Portland City Auditor Seeks More Autonomy For Her Office

By Amelia Templeton (OPB)
Nov. 30, 2016 4:23 p.m.

Portland's city auditor is calling for changes to the city charter to give her office more autonomy.   

The auditor is an elected official who manages an office of about 60 employees. The office handles a variety of programs related to government transparency and oversight. Current auditor, Mary Hull Caballero, won election in 2015.  

Her office audits the performance of the city's bureaus, hears appeals of city decisions and oversees city elections. The auditor's office also includes the city's Independent Police Review division and the city's Ombudsman.  

"There are six elected officials in the city of Portland. Five make up the mayor and city council. As the auditor it's my job to keep an eye on those five," Hull Caballero says.

Portland is the only city in Oregon with an independent, elected auditor. Washington County, Multnomah County, and the regional government agency Metro all elect auditors, but they have more limited responsibilities than Hull Caballero.

But Hull Caballero says the way the auditor's office is set up limits her independence and ability to be critical of the mayor and council.

The council sets the auditor's budget every year, and her office has to get approval for hiring and procurement decisions from the city's Office of Management and Finance, which is among the bureaus the auditor's office is supposed to review.

"My goal would be to be more like the Secretary of State's office," she says. "The decisions around personnel, procurement, the legal functions, budgeting, those decisions would be more under the roof of the auditor's office, with accountability coming from an independent third party."

The Office of Management and Finance has in recent years been at the center of several controversies. Portland Mayor Charlie Hales fired the bureau's director in 2013, and more recently has used the office to implement some of the signature pieces of his policy to address homelessness.

He's used OMF to purchase storage containers for homeless people's belongings and to fund the cleanup and management of homeless street camps. The Joint Office of Homeless Services would normally oversee such efforts.

In addition to seeking an exemption from OMF oversight for the auditor's office, Hull Caballero wants more control over her budget, and the ability to get independent legal advice.

She says she intends to ask the mayor and city council in January to refer a proposal to the May ballot that would propose amendments to the city's charter and give her office more authority and independence.

Portland has an unusual commission form of government. The mayor and council members serve as both the legislative branch of government, responsible for crafting legislation and appropriating the city's budget every year, and the executive branch, responsible for managing the city bureaus that spend that money.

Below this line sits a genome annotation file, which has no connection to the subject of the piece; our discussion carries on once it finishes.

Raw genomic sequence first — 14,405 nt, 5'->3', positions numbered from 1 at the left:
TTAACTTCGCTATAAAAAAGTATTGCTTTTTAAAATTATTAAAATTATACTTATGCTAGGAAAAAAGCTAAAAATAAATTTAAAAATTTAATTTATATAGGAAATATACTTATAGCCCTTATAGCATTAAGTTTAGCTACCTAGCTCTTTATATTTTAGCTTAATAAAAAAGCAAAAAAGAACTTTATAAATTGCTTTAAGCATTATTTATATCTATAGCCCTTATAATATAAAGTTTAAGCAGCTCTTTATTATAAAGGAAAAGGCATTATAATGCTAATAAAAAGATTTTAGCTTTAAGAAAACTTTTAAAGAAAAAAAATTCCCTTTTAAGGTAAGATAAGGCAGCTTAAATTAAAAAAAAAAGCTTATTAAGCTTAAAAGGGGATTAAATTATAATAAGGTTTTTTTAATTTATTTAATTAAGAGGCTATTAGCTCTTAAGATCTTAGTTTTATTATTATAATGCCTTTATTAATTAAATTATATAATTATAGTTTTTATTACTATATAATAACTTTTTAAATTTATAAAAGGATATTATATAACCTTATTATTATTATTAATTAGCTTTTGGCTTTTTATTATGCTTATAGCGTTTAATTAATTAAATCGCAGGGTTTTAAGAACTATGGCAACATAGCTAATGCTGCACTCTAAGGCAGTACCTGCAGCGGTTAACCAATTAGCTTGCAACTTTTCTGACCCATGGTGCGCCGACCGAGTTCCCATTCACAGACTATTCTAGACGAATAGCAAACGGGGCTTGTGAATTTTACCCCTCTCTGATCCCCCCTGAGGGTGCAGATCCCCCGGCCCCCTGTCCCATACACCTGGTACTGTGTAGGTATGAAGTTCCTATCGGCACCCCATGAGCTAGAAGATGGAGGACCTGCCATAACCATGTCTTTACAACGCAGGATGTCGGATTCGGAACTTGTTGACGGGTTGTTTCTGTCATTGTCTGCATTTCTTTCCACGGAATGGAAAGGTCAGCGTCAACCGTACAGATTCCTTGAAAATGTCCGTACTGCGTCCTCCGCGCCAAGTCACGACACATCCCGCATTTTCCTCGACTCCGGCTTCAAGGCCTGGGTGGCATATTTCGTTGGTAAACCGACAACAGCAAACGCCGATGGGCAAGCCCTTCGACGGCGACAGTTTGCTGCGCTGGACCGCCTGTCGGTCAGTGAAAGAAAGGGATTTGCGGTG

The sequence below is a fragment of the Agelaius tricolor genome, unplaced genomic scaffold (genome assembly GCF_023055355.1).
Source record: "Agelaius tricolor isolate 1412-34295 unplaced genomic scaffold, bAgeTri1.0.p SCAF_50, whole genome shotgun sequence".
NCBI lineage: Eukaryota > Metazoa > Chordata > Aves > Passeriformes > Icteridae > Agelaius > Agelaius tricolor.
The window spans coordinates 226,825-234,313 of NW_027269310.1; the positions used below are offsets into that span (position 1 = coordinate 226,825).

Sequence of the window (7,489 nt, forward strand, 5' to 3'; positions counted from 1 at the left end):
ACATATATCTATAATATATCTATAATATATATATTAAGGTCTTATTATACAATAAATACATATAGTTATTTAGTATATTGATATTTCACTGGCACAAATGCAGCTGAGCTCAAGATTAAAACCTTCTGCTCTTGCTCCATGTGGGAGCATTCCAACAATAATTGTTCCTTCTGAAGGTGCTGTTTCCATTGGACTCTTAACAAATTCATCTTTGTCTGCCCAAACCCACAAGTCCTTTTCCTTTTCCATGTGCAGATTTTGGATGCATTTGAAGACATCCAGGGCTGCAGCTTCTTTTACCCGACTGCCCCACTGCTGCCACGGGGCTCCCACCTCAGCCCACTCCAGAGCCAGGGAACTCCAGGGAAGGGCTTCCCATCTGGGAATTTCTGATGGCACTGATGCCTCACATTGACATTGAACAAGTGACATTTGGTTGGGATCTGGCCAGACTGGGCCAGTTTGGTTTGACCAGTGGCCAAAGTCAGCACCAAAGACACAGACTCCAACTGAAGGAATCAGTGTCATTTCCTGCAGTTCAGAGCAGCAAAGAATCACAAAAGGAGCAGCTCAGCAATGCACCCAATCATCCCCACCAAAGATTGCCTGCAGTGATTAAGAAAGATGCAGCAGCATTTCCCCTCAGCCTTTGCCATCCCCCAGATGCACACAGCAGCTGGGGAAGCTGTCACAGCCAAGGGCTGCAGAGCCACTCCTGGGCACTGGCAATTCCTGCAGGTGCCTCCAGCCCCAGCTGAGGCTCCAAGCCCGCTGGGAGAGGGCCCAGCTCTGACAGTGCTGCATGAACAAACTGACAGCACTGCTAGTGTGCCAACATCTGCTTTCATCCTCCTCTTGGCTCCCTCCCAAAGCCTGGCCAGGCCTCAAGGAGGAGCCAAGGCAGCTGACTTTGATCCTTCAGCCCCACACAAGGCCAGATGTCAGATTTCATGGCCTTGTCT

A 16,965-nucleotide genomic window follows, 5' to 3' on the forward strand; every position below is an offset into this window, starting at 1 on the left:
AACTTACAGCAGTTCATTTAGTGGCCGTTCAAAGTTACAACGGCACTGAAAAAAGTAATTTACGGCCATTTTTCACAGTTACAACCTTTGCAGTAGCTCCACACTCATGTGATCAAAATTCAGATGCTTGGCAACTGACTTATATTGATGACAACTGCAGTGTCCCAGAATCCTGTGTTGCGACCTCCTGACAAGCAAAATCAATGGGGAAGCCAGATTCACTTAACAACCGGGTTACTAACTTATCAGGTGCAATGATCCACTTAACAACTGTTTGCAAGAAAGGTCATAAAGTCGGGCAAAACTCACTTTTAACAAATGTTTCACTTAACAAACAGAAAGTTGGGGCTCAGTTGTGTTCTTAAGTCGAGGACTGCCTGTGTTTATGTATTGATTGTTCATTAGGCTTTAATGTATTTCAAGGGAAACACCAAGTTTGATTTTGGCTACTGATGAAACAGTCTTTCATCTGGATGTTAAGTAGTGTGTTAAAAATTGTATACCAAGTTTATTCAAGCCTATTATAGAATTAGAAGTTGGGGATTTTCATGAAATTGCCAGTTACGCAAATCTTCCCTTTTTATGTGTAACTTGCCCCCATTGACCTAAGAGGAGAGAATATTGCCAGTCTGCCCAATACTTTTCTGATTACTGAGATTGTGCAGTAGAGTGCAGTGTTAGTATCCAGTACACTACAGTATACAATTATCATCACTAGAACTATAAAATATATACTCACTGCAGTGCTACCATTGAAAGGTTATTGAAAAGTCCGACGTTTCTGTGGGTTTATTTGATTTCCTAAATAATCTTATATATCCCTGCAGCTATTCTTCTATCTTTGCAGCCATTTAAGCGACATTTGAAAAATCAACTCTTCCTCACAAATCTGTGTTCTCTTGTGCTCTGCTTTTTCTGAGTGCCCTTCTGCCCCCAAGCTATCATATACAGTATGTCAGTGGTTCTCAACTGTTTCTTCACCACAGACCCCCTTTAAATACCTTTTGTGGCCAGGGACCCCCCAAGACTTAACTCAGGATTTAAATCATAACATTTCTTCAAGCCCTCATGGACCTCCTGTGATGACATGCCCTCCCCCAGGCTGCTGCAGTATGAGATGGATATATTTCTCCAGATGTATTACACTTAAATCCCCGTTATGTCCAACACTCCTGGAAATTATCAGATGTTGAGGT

As a result, during the budget process, Hull Caballero says, city council members generally defend their bureaus, leaving the auditor's office as an easy target for cuts.

"They have a vested interest in not funding this office at the level that I think it should be funded, because if they are giving me a dollar, their bureaus are losing a dollar, because there's a finite amount of money in the budget process," she says.

Hull Caballero says her budget has remained fairly consistent at around $10 million a year, but last year, the council cut it by about 1 percent to help fund the city's affordable housing priorities.

Gary Blackmer served as Portland's auditor for ten years, working alongside Mayor Vera Katz and Mayor Tom Potter.

He says during his tenure, he was asked just twice if his office had adequate funding, and was generally shut out of the budget process.

"I had that experience year after year. The auditor has no vote on the budget. So it's basically what the city council agrees to give the auditor," Blackmer says.  

Blackmer says he supports Hull Caballero's proposals to give the auditor more autonomy and an independent budget process.  

"An auditor's job is not to make city council happy," he says. "It's really difficult to sort through and separate budget decisions from the process of doing conscientious good audit work."

Portland Mayor Charlie Hales said he will not take a position on the proposal since it will be taken up after he leaves office at the end of the year.

A spokesman for Mayor-Elect Ted Wheeler said Wheeler has a briefing set up to discuss the proposal with the auditor in mid-December, and would not comment on it before then.

Incoming Commissioner Chloe Eudaly is also expecting a briefing on the proposal next week. Staff for Commissioner Nick Fish said he was generally supportive of the proposal, and looks forward to a discussing the details.

Hull Caballero, who has had a rocky relationship with Mayor Hales, said she believes the proposal will get a fair hearing under Mayor-Elect Ted Wheeler.

"I do believe he'd be more open to them, simply because he currently is the Oregon Treasurer, and he's enjoyed the kind of independence that I'm proposing."